Dobbin, Jim
    Dobson, Frank
    Donohoe, Brian H.
    Doran, Frank
    Efford, Clive
    Field, Frank
    Flynn, Paul
    Gapes, Mike
    Hamilton, David
    Hodge, Margaret
    Hood, Jim
    Hoyle, Lindsay
    James, Siân C.
    Johnson, Alan
    Jowell, Tessa
    Kaufman, Gerald
    Lammy, David
    Lucas, Ian
    McDonagh, Siobhain
    McKechin, Ann
    Meale, Alan
    Munn, Meg
    Murphy, Jim
    Nash, Pamela
    Primarolo, Dawn
    Sarwar, Anas
    Spellar, John
    Sutcliffe, Gerry
    Umunna, Chuka
    Walley, Joan
    Watts, Dave
    Woodward, Shaun

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  4. Jim Smith

    > Why is this not the headline?

    Because asking this question demonstrates a failure to understand how parliament functions and political leader writers, for all their failings, do tend to have at least basic grasp of parliamentary democracy.

    Opposition MPs who “didn’t turn up” were “paired”. This is an arrangement whereby MPs who cannot make a division (such as Chuka Umma, who is in Palestine) are ‘paired’ with an MP who would have voted the opposite way, neither attends and both sides are debited by one, meaning that the difference is the same, just the number of bodies walking through the lobbies reduces.

    Parliament has functioned liked this for literally centuries. It is necessary in a parliamentary system where the executive sits in the legislature, otherwise in tight votes Ministers would not be able to attend to business outwith the House itself (i.e. the Prime Minister and other ministers wouldn’t be able attend international events due to the need to attend the Commons; the secretary of defence would never go abroad and so on.).

    As Leader of the Opposition Thatcher suspended pairing in an attempt to bring down the Callaghan government. The result was chaos as, for example, the Secretary of Defence had to be helicoptered from Northern Ireland at short notice in order to stop the government falling.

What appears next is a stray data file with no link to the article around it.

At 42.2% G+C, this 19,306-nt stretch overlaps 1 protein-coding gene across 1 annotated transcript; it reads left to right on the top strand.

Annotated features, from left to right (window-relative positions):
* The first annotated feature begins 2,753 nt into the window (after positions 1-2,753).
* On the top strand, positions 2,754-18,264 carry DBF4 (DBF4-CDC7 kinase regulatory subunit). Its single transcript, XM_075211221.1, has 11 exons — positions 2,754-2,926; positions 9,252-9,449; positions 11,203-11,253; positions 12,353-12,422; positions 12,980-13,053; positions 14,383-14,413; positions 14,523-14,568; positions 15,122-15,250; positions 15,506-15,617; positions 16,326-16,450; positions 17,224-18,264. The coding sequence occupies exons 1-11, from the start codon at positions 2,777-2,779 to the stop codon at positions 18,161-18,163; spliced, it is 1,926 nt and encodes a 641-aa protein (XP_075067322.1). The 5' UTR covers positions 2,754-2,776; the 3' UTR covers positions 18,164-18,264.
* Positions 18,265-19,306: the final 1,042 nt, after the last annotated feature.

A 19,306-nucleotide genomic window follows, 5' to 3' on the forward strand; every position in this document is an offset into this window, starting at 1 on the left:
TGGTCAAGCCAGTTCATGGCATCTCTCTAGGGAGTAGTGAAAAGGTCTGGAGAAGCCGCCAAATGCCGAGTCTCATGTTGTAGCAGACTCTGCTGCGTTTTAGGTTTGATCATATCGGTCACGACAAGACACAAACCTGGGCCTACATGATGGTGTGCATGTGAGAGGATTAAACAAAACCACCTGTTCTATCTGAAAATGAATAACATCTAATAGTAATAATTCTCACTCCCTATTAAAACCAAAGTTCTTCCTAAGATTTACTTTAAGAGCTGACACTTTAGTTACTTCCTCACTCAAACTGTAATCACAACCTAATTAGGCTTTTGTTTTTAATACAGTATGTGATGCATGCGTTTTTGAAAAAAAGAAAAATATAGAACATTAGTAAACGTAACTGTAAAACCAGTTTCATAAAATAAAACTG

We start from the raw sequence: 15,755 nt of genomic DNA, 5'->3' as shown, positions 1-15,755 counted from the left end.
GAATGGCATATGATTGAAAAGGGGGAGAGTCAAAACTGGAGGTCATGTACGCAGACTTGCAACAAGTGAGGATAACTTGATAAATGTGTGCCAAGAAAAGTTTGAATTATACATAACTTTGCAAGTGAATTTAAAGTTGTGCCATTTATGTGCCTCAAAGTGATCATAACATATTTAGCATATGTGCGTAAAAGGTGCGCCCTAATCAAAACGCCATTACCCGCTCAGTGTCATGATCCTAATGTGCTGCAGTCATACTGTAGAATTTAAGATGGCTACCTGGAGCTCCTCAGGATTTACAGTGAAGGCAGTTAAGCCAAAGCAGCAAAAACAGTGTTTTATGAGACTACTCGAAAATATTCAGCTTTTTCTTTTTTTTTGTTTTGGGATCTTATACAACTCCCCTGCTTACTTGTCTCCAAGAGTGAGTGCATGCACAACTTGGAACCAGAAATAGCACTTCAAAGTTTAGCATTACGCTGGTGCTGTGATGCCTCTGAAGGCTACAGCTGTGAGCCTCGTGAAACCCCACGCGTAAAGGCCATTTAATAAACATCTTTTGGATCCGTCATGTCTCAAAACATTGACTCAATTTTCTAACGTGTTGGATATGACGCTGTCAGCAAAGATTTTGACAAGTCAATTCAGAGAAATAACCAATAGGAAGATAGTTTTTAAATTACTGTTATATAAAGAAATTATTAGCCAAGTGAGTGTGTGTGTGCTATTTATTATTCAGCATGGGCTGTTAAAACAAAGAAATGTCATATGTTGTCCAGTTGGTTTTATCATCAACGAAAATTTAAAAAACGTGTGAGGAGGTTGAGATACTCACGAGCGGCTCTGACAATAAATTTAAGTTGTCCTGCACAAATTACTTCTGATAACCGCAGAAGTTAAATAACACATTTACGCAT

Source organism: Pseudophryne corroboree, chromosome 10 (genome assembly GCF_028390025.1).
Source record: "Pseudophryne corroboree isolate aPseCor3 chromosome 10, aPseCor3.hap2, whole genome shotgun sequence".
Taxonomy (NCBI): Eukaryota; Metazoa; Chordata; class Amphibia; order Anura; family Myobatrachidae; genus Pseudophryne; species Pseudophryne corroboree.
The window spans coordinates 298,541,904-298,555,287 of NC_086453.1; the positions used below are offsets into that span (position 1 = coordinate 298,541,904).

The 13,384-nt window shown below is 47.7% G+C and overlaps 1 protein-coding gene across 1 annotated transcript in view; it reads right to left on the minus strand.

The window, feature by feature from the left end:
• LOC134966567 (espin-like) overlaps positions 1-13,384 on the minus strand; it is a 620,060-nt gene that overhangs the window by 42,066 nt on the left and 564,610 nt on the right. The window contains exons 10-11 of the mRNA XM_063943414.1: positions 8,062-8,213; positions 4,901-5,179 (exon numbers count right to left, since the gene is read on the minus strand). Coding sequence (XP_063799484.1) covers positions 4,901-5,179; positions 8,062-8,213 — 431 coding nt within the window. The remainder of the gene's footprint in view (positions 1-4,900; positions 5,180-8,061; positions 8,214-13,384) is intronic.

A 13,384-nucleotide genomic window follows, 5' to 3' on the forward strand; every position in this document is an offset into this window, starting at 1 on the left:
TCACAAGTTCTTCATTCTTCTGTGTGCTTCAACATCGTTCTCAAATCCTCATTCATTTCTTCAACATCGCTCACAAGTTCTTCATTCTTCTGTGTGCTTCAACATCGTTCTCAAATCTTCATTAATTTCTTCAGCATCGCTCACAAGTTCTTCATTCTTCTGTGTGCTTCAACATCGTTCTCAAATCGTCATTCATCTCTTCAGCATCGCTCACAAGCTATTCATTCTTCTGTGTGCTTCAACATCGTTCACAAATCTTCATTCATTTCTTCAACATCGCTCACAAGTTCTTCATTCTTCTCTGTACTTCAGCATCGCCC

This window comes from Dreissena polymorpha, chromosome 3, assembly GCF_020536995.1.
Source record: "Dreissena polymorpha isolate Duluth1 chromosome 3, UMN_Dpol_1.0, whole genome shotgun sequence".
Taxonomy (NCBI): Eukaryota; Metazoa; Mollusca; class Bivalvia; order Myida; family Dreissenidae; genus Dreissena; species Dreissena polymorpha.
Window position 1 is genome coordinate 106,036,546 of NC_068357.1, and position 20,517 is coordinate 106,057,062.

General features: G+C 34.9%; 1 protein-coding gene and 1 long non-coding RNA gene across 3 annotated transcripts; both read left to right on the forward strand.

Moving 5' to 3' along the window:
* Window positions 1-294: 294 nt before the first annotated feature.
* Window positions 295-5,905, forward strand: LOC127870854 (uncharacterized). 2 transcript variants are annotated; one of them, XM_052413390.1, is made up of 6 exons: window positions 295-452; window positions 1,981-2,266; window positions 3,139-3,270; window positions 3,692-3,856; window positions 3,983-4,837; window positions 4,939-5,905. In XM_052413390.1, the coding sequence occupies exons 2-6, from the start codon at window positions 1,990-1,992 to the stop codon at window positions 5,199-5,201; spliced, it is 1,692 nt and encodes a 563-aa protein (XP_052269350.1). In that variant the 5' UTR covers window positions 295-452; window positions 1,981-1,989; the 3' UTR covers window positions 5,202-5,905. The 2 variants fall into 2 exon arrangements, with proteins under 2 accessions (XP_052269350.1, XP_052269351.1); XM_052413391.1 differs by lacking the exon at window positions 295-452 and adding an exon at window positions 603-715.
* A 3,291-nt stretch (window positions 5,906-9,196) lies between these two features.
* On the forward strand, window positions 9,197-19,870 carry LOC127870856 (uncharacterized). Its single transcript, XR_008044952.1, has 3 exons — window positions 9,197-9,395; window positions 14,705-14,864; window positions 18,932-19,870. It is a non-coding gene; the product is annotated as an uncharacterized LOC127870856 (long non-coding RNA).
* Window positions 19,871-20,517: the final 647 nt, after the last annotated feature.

It is not a great system, and it grows out of the cabinet also being in legislature. But it’s the only fix we have while this is the case.

    > In other words, if less than half of these opposition MPs had voted for the > motion and against the Bedroom Tax the motion would have carried.

    This is objectively untrue. Sorry. But that’s how it is. Had those MPs turned up, their pairs would have turned up to and the result would have been the same. Anyone asserting otherwise is wrong,

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    • Phil Irvine

      It’s not the only fix, a far simpler system would be to allow our MPs to vote online.

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    • Of course the problem we have is we have no idea how many of these MPs were paired off and how many were in constituency or just not about. I tried my hardest before publishing to find information on pairing and there was nothing easy at hand for this vote. I also asked the Lab press office to provide a list but to no avail. So until I get that list….we have to tick them off one at a time.

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    • I think Steve and I both understand the system, but MPs who did not vote need to explain that to their constituents, and probably they only will do that if they are asked. Now at least people who read here will know to ask

      Like